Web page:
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SPECIAL AGREEMENTS INDORSED ON THE POLICY.
Of necessity, the standard fire-insurance policy was prepared with reference to a general situation. Yet many situations will arise where special circumstances make a modification or elimination of existing policy provisions highly desirable, or require the incorporation of new agreements not suggested in the printed portion of the policy. Such agreements take the form of printed or written indorsements on the policy, sometimes called "clauses" or "riders." When attached to the policy such indorsements take precedence over any provisions in the policy, although they may be in conflict with the same, since, being of an even or later date than the policy, they are assumed to represent the latest meeting of the minds, and thus constitute the last agreement of the parties to the contract.
Such special agreements by indorsement on the policy may, roughly speaking, be divided into two classes, viz.: (1) those especially suggested by the policy; and (2) that large variety of clauses which may be agreed upon by the parties to the contract, but which are not mentioned in the policy itself.
INDORSEMENTS SUGGESTED BY THE POLICY
Concerning the first class, the standard fire policy contains the following very important provision (lines 11 to 30, inclusive):
"This entire policy, unless otherwise provided by agreement indorsed hereon or added hereto, shall be void if the insured now has or shall hereafter make or procure any other contract of insurance, whether valid or not, on property covered in whole or in part by this policy; or if the subject of insurance be a manufacturing establishment and it be operated in whole or in part at night later than 10 o'clock, or if it cease to be operated for more than ten consecutive days; or if the hazard be increased by any means within the control or knowledge of the insured; or if mechanics be employed in building, altering, or repairing the withindescribed premises for more than fifteen days at any one time; or if the interest of the insured be other than unconditional and sole ownership; or if the subject of insurance be a building on ground not owned by the insured in fee-simple; or if the subject of insurance be personal property and be or become incumbered by a chattel mortgage; or if, with the knowledge of the insured, foreclosure proceedings be commenced or notice given of sale of any property covered by this policy by virtue of any mortgage or trust deed; or if any change, other than by the death of an insured, take place in the interest, title, or possession of the subject of insurance (except change of occupants without increase of hazard), whether by legal process or judgment or by voluntary act of the insured, or otherwise; or if this policy be assigned before a loss; or if illuminating gas or vapor be generated in the described building (or adjacent thereto) for use therein; or if (any usage or custom of trade or manufacture to the contrary notwithstanding) there be kept, used, or allowed on the above-described premises, benzine, benzole, dynamite, ether, fireworks, gasoline, greek fire, gunpowder exceeding twenty-five pounds in quantity, naphtha, nitroglycerin or other explosives, phosphorus, or petroleum or any of its products of greater inflammability than kerosene oil of the United States standard (which last may be used for lights and kept for sale according to law, but in quantities not exceeding five barrels, provided it be drawn and lamps filled by daylight or at a distance not less than ten feet from artificial light); or if a building herein described, whether intended for occupancy by owner or tenant, be or become vacant or unoccupied and so remain for ten days."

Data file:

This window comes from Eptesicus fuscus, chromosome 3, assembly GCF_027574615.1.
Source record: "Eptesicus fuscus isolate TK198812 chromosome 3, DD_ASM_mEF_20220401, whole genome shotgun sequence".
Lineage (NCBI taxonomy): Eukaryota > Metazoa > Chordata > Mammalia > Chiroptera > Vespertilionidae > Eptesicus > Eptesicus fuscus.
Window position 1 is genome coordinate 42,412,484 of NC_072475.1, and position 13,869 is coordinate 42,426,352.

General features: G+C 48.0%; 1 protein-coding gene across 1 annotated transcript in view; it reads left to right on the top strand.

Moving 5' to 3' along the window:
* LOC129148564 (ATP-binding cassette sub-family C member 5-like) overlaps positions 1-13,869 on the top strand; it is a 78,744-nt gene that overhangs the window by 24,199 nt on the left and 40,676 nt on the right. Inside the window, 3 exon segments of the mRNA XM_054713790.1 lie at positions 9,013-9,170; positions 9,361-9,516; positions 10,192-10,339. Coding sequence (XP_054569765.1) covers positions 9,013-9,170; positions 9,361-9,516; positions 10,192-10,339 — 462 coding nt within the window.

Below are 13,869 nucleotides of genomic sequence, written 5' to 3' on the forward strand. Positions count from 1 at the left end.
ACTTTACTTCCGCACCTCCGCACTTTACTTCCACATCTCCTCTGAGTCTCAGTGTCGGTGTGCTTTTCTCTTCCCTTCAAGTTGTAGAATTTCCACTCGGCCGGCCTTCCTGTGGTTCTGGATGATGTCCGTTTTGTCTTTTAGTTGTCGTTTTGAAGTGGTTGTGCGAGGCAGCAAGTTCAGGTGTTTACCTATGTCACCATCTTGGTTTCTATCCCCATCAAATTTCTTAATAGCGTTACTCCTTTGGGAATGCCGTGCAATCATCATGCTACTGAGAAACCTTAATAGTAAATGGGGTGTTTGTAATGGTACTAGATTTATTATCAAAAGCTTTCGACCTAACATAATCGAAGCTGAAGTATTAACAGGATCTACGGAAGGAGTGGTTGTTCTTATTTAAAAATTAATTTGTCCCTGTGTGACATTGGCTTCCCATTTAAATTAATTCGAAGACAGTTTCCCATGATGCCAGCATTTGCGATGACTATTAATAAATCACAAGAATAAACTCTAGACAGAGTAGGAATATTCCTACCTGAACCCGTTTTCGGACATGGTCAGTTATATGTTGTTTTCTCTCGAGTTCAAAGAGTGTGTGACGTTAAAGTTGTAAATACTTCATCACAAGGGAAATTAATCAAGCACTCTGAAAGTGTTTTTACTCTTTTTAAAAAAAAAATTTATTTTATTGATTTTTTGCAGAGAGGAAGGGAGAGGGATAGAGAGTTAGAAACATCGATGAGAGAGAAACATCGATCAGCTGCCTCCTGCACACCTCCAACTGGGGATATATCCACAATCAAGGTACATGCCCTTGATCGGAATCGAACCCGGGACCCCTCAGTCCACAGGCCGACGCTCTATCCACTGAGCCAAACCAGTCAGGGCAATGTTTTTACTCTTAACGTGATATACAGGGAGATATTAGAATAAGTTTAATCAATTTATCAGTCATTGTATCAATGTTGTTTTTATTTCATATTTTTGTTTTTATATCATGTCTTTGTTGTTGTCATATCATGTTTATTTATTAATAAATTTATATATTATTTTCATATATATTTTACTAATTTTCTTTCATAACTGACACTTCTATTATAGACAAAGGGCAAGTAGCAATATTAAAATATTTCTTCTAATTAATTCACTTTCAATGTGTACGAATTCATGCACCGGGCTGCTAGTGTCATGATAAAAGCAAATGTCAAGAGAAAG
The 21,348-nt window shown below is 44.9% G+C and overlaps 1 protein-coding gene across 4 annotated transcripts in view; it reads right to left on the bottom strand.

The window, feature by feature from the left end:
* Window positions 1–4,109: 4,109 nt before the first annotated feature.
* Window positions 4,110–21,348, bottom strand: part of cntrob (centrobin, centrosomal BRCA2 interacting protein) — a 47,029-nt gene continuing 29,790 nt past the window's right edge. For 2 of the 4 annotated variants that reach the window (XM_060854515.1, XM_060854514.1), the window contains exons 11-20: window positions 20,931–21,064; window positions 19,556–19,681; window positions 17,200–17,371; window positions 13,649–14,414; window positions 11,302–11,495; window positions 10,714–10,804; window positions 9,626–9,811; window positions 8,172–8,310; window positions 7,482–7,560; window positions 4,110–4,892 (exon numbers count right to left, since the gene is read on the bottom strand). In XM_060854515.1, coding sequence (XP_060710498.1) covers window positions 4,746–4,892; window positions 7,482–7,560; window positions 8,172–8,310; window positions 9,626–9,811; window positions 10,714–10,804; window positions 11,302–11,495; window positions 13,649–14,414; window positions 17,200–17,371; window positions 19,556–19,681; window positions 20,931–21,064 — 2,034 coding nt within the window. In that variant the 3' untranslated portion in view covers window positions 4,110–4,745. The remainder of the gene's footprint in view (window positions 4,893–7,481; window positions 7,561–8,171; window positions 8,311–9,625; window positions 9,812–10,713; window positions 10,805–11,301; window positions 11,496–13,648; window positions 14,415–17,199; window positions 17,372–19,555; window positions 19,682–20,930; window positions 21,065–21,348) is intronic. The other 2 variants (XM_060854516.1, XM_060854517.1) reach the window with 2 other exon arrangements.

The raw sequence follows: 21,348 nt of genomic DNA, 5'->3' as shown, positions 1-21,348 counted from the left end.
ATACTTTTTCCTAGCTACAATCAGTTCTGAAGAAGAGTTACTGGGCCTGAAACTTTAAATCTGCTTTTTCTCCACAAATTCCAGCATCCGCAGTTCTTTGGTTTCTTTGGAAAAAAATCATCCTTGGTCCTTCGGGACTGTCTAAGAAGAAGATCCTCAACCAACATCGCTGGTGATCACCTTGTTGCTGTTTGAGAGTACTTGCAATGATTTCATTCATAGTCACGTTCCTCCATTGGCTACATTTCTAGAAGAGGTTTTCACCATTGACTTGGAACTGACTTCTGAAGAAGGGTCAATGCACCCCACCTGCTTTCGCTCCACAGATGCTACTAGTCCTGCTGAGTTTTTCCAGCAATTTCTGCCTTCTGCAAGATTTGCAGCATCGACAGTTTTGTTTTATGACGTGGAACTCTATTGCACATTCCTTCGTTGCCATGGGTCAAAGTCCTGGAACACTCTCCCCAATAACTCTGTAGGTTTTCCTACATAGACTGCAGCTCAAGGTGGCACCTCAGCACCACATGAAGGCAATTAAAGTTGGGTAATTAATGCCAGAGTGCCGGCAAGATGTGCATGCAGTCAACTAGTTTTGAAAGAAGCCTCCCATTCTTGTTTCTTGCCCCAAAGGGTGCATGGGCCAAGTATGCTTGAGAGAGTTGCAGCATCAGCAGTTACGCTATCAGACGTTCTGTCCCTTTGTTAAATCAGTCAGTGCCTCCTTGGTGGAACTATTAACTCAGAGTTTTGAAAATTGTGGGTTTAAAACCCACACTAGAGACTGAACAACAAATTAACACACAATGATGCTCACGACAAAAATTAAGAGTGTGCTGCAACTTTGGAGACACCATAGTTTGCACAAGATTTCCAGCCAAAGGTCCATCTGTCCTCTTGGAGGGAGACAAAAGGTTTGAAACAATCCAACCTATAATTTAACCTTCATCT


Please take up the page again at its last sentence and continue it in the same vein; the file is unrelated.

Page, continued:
The foregoing policy provision enumerates various important privileges, which, if the insured wishes to enjoy them, must be indorsed on the policy. Many of these privileges require no elucidation, while that pertaining to "other insurance" is fully discussed in another chapter. Some of these privileges, however, are variously interpreted when considered in relation to varying circumstances, and require a brief explanation. Briefly explained, they are:
1. The policy provides that the entire contract becomes void if a manufacturing establishment is operated at night later than ten o'clock, or if it ceases to be operated for more than ten consecutive days, unless expressly provided to the contrary by indorsement on the policy. This provision must be construed with reference to the nature of the business under consideration; and, according to the general ruling of the courts, will not lead to a forfeiture where there has been a temporary suspension of the business, owing to unusual and unavoidable interruptions, such as the cessation of water-power or failure to receive raw materials for manufacture.